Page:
As I studied more, I found Calvinism to be lacking in its account of Scripture’s whole teaching. The character of God I discovered in entirety of the Bible was one of immense compassion. He is One who describes His relationship with humans as a lover wooing and striving for newly rekindled love with an unfaithful bride. He is One who feels the pain of rejected love. He is One who is actually hurt by the actions of His creatures. This God who is love, made an atonement for every human being and desires the salvation of everyone. This was the character of God that I had known before my conversion to Calvinism. Even Romans 9 wasn’t a chapter to be feared. It is in the context of God’s dealing with Israel. This discussion spans from Romans 9 and goes through Romans 11. It must be read with Jeremiah 18. My study of Scripture no longer allowed me to remain a Calvinist.
I didn’t embrace Arminianism right away. In fact, I wasn’t comfortable at all with the label Arminian. Arminians, after all, believed that you could lose your salvation and that man was the primary mover in salvation. At that time I didn’t understand what Arminians actually believed. As time moved on, however, I was intrigued by Arminian Theology and so I began to study it for myself.
The first book I bought was Roger E. Olson’s terrific Arminian Theology: Myths and Realities. Olson, a crusading Arminian, clarified all of my misgivings and misconceptions about Jacob Arminius and the theology that bears his name. Here I learned that the primary concern of Arminian theology was not the free will of man but the character of God. I learned that the two biggest proponents of Arminian theology, Jacob Arminius and John Wesley both taught a strong, reformed view of original sin and total depravity. Without God’s prevenient grace man was without hope. I was surprised to see that the possibility of falling away from the faith was not a settled topic in Arminian thinking. To be Arminian did not necessitate the abandonment of perseverance of the saints.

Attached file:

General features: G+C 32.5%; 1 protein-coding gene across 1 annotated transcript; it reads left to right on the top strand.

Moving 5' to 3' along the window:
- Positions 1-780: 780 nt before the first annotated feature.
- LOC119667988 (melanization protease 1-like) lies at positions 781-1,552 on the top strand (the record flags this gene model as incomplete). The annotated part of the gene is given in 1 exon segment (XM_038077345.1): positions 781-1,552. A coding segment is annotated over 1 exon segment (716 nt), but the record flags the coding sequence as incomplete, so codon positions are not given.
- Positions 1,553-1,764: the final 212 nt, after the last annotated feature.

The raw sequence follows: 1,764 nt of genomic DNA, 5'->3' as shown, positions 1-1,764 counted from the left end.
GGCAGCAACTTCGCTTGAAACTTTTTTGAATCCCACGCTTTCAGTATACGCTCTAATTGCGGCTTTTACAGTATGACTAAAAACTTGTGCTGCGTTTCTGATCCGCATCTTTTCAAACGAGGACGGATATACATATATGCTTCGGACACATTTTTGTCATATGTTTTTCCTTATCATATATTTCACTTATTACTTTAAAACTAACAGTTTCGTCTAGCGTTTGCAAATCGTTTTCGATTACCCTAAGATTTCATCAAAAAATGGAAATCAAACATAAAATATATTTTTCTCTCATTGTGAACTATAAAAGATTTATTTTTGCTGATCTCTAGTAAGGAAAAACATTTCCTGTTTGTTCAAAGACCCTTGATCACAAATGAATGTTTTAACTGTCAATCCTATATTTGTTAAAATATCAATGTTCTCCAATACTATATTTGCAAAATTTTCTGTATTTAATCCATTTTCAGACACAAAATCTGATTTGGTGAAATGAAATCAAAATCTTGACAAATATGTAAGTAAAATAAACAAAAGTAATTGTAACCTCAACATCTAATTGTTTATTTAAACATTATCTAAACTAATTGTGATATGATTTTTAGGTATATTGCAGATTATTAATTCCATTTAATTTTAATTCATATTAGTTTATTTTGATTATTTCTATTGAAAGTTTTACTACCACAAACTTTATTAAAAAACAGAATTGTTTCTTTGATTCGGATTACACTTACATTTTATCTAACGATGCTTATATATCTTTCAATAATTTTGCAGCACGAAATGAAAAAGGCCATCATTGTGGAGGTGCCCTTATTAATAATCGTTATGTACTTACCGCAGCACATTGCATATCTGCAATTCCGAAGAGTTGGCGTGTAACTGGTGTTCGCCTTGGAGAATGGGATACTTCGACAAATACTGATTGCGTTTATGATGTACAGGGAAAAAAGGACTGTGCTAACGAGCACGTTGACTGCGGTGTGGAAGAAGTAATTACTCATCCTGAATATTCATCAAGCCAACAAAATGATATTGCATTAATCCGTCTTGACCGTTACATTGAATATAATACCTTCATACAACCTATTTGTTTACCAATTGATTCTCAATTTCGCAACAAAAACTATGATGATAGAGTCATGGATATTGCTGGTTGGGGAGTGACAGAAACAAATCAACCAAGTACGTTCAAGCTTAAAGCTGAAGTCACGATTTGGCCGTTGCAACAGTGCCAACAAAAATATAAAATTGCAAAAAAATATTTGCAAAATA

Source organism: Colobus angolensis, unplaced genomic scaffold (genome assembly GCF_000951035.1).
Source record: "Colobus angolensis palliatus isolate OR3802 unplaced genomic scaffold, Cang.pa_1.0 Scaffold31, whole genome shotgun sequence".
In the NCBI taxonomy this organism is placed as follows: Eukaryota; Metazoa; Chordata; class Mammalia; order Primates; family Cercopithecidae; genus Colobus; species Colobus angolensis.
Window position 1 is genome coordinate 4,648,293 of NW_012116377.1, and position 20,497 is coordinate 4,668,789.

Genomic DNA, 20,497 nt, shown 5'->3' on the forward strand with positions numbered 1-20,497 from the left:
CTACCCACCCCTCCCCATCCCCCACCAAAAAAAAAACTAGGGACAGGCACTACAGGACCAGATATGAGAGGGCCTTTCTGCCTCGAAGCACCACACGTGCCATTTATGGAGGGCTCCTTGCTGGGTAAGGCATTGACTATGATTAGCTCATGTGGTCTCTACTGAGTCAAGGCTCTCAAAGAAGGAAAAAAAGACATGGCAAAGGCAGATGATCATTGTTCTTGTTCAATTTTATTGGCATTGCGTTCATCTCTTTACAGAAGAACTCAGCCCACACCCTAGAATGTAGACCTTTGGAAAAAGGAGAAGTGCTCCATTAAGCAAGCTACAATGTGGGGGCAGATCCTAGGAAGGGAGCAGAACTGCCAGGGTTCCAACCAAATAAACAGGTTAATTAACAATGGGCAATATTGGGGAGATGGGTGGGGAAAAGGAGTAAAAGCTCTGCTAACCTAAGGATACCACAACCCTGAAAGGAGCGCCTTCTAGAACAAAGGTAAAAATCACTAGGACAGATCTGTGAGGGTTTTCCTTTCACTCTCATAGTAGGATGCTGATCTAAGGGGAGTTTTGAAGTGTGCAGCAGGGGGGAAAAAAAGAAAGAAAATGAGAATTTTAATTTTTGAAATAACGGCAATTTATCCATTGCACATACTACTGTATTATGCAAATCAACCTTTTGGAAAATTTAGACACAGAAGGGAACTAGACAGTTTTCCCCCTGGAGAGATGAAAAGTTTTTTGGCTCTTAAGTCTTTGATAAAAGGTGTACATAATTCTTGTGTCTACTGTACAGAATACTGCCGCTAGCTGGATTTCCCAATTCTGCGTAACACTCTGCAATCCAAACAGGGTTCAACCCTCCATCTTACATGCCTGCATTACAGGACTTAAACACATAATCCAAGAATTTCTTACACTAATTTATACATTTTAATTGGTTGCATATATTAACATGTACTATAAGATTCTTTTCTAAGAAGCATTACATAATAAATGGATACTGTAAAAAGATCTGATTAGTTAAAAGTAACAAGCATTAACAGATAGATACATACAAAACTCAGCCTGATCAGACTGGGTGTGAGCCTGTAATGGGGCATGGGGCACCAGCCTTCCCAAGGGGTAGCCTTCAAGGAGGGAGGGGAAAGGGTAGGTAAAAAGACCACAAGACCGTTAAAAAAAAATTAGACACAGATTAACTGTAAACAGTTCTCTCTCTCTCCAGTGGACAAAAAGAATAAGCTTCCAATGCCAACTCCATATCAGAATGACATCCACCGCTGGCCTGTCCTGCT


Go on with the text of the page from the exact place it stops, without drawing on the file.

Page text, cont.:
I began to read Arminius for himself. To my great surprise, I found much in common with him. My study of Arminian thought continued with Thomas C. Oden’s helpful work The Transforming Power of Grace. Arminian theology was an expression, a description of my own interpretation of Scripture. I discovered that I was Arminian. And that was ok.
As it turns out, with the exception of my brief stay in Calvinism, I had always been Arminian. A.W. Tozer, who had so profoundly shaped my theological thinking in high school, was a thorough Arminian. As I read him today, my mind is still fed and my soul stirred. I still love John Piper and John MacArthur. I consume their books. I listen to their sermons. I’m built up by them. I still have deep, deep, sympathies for Calvinism. I still see the glory of God as the motif of my life. My life’s goal is to make much of Him. I rejected Calvinism because I could not live life as a Calvinist. I could not believe both that Calvinism was true and that God is good. For me, and Arminius, and Wesley, God’s goodness is the central burden of Arminian theology. I greatly appreciate Calvinism, am enthusiastic about the Young, Restless and Reformed, and still read, enjoy, and glean much from Calvinist theology. But ultimately, I’m an Arminian. My soteriological journey has led me here. I’m an Arminian who affirms total depravity. I’m an Arminian who believes in the beautiful, necessary, drawing of God without which no one would ever come to the Father. I’m an Arminian who believes and submits to the Lordship of Jesus Christ. I’m an Arminian who embraces the perseverance of the saints. I’m a Classical Arminian.